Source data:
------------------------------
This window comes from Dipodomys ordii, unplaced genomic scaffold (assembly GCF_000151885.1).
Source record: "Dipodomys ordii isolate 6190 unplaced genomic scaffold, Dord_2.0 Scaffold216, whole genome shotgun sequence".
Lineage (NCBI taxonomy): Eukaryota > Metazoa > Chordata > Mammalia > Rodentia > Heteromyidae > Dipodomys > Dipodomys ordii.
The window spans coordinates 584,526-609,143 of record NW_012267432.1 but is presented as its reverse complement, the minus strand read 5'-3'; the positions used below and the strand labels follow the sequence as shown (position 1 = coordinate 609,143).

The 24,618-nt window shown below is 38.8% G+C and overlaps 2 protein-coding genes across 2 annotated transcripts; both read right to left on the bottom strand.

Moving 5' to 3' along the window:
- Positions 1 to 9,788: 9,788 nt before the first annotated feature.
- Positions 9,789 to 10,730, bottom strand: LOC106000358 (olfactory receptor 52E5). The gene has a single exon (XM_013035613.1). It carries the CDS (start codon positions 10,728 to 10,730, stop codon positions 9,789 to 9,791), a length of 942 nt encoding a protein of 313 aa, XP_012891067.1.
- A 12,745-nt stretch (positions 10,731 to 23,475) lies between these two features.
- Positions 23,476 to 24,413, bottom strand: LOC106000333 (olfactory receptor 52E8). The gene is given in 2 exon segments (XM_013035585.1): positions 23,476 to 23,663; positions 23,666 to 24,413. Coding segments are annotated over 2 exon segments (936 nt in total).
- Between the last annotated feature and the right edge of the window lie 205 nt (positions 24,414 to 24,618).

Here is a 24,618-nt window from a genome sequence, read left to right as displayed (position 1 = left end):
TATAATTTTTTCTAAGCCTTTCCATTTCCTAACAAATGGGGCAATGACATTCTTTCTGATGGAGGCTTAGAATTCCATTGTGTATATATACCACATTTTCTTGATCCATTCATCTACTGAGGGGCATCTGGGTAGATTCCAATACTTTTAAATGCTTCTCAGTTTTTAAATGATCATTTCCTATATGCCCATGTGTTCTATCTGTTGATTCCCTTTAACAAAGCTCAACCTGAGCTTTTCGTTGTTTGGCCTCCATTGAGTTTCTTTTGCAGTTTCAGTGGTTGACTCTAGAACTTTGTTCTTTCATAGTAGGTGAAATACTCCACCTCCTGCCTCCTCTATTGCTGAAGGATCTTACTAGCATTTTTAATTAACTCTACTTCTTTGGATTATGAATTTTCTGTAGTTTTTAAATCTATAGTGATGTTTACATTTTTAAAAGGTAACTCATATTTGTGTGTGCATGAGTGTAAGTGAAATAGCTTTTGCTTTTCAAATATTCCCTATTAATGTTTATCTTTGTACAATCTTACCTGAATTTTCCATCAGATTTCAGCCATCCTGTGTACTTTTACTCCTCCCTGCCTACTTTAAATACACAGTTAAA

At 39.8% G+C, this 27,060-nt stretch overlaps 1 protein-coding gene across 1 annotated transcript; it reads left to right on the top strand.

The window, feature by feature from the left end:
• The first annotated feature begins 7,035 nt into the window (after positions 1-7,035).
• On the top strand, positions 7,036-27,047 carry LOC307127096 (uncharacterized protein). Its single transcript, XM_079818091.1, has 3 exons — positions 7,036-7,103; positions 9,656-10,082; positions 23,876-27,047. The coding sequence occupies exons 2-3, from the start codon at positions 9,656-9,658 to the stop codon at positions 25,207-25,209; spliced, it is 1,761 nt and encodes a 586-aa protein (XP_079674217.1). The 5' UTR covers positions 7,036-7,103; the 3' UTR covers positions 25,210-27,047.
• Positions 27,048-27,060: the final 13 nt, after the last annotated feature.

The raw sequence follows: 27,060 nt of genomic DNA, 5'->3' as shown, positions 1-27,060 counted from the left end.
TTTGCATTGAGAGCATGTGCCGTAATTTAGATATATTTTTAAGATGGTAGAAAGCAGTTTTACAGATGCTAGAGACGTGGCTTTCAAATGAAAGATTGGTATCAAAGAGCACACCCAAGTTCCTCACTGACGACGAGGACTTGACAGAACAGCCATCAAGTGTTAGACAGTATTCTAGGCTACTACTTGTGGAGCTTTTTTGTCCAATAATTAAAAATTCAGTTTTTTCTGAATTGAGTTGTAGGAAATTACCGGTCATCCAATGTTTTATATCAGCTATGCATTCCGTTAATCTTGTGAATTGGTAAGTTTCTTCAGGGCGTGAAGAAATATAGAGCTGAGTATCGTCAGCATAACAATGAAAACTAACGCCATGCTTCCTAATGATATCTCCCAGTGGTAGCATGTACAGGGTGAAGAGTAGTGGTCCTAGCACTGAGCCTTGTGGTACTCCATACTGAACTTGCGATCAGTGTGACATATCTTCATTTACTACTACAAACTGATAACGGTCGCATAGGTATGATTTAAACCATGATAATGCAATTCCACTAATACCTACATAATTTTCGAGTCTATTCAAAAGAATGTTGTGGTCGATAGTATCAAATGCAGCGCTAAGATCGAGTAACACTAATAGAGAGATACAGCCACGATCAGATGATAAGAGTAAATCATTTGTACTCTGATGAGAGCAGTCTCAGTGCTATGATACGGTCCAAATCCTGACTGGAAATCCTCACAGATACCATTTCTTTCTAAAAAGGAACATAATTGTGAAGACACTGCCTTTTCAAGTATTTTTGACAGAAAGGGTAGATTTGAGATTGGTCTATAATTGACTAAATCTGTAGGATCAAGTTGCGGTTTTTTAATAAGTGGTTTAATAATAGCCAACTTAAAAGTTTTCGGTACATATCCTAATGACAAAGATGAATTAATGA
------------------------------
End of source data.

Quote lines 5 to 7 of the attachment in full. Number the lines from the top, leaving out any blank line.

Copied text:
The 24,618-nt window shown below is 38.8% G+C and overlaps 2 protein-coding genes across 2 annotated transcripts; both read right to left on the bottom strand.

Moving 5' to 3' along the window:
- Positions 1 to 9,788: 9,788 nt before the first annotated feature.